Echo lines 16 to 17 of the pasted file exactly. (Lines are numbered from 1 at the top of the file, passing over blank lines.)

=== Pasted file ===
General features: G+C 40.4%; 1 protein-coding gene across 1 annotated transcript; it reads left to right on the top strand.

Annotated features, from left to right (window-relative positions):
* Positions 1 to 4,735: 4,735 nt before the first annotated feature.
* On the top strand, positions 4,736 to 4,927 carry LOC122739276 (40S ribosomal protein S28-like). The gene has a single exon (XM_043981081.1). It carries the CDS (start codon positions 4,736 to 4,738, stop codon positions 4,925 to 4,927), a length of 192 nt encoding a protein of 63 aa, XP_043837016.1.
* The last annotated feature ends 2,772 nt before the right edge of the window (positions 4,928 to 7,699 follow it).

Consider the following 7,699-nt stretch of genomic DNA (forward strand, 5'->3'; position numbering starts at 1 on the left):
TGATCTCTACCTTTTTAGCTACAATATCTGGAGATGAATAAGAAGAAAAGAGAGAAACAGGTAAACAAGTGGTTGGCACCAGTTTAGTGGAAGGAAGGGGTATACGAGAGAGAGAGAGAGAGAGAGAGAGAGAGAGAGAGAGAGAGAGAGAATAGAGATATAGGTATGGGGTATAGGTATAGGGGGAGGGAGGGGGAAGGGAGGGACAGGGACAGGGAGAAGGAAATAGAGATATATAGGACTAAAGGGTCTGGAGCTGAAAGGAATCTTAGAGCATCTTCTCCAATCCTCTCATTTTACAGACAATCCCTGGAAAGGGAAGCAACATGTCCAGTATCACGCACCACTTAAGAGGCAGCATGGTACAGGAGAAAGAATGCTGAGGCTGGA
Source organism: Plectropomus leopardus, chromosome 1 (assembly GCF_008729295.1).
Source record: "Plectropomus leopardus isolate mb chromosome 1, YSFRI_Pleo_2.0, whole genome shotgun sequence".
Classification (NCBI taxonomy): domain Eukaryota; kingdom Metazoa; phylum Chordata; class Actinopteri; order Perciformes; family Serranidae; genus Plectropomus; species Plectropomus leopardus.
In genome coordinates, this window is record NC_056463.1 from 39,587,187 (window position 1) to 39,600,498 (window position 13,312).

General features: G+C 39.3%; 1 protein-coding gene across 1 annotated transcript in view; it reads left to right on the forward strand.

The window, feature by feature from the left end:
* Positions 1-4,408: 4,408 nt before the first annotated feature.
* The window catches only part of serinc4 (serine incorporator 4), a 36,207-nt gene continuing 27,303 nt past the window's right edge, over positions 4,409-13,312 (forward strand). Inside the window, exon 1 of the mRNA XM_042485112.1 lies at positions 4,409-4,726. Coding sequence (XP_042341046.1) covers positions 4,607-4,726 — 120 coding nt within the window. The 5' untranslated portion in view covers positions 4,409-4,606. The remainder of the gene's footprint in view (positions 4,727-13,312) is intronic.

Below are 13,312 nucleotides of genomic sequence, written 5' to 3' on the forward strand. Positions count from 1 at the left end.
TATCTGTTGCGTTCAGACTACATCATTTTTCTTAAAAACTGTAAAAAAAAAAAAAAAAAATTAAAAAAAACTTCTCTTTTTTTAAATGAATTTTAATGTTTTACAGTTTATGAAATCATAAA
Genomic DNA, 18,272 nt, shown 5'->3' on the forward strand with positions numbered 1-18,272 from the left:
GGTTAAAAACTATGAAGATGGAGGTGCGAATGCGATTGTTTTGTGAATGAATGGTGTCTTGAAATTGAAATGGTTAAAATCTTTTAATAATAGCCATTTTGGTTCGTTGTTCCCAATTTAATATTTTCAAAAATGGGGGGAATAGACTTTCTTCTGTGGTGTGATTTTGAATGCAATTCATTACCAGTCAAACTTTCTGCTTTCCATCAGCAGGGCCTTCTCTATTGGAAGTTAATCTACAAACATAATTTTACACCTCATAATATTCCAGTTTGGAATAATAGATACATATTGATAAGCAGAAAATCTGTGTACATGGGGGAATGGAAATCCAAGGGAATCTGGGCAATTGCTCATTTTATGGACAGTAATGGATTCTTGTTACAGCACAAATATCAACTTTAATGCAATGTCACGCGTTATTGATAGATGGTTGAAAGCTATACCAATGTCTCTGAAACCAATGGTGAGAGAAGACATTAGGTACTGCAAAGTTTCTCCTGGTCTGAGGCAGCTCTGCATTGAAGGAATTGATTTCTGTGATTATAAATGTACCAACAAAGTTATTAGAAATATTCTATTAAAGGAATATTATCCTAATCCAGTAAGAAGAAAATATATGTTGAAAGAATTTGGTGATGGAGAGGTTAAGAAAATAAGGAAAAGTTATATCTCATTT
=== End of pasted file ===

Below are 13,312 nucleotides of genomic sequence, written 5' to 3' on the forward strand. Positions count from 1 at the left end.
TATCTGTTGCGTTCAGACTACATCATTTTTCTTAAAAACTGTAAAAAAAAAAAAAAAAAATTAAAAAAAACTTCTCTTTTTTTAAATGAATTTTAATGTTTTACAGTTTATGAAATCATAAA